This method sets you up with a regular savings plan, but you will need to keep track to make sure you don’t exceed your contribution caps over the tax year, for example, if you get a pay rise that increases your SG or percentage-based salary sacrifice contribution. 

Mostly ‘b’s – Personal deductible contributions may be more your speed.  

Even if your employer does not allow salary sacrifice, you can usually make a tax-effective addition to your fund using a personal deductible contribution.  

This is an arrangement you make directly with your super fund. You will need to confirm your eligibility and fill in a form with your super fund, as well as note your contribution in your tax return. 

The tax outcome for your super fund and your take-home pay are similar at the end of the tax year to what they would be if you had been using a salary sacrificing arrangement, but you will need to wait until you complete your tax return to receive the tax benefit.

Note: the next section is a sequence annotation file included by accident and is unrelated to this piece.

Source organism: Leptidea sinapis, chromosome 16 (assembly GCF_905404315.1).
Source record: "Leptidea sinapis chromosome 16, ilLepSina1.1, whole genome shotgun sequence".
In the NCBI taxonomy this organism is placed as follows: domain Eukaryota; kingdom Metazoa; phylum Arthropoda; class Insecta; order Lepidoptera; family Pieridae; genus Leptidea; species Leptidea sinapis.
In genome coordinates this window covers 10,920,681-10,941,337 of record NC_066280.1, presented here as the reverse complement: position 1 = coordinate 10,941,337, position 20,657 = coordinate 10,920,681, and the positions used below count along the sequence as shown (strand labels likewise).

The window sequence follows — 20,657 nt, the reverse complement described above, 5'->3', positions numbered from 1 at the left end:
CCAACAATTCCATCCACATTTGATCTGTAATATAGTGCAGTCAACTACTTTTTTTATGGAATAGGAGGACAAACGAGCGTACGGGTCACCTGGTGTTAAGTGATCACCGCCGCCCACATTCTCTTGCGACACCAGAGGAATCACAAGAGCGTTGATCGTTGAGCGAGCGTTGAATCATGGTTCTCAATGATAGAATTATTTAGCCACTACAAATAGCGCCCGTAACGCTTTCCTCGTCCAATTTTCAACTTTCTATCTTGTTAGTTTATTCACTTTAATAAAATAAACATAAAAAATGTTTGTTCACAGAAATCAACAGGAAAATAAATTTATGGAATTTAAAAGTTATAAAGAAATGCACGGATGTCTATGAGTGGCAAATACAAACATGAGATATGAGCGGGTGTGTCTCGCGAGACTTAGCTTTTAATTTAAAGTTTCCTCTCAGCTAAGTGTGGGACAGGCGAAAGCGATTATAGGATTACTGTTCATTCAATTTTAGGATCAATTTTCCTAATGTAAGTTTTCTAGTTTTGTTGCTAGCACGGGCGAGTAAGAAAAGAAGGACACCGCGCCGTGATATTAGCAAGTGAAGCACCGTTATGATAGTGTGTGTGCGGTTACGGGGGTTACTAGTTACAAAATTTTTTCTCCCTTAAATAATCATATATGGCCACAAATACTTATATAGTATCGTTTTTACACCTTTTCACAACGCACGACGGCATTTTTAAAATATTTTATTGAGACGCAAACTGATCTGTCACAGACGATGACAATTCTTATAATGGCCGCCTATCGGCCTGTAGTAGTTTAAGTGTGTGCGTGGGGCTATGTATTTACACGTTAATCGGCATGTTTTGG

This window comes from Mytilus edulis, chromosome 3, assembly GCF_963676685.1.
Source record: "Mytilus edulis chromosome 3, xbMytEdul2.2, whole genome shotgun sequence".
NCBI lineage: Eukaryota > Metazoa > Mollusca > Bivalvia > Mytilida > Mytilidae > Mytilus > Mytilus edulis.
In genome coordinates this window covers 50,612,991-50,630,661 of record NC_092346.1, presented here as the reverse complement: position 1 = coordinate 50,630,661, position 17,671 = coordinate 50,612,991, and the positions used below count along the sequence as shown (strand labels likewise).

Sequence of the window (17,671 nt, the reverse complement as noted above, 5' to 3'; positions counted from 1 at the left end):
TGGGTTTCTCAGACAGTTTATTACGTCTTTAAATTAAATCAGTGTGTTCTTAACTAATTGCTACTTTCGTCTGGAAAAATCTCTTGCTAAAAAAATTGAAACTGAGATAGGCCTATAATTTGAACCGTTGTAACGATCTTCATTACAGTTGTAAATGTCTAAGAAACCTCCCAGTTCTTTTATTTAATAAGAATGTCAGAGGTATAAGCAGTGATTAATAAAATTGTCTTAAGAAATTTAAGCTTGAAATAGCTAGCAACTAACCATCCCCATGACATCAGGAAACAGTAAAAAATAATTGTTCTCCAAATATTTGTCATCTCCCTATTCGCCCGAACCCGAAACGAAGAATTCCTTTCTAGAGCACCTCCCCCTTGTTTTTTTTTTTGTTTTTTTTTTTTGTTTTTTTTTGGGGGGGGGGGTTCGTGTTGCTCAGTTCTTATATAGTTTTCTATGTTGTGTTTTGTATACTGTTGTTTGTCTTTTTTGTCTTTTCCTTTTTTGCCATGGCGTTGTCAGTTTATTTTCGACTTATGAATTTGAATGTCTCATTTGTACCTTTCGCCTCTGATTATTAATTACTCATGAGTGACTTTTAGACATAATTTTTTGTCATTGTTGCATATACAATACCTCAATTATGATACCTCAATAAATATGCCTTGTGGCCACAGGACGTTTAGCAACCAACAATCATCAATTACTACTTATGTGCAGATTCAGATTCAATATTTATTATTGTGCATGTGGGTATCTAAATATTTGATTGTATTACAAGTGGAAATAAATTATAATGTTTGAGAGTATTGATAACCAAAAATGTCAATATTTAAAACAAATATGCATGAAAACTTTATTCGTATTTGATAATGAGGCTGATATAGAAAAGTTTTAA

This option can work well if you want to add extra amounts to super from sources other than your pay, for example, when you sell an investment or if you receive an inheritance. Salary sacrifice only works with employment income.  

While it’s good to check your super contributions and balance regularly, you only need to check at the time you are planning to make your contribution that you are within the concessional contribution limits, if you are making infrequent personal deductible contributions. And remember, personal contributions (generally ‘after-tax’ money) become concessional contributions once put into super with a 15% p.a. tax rate. 

Mostly 'c's – You may need to do more research.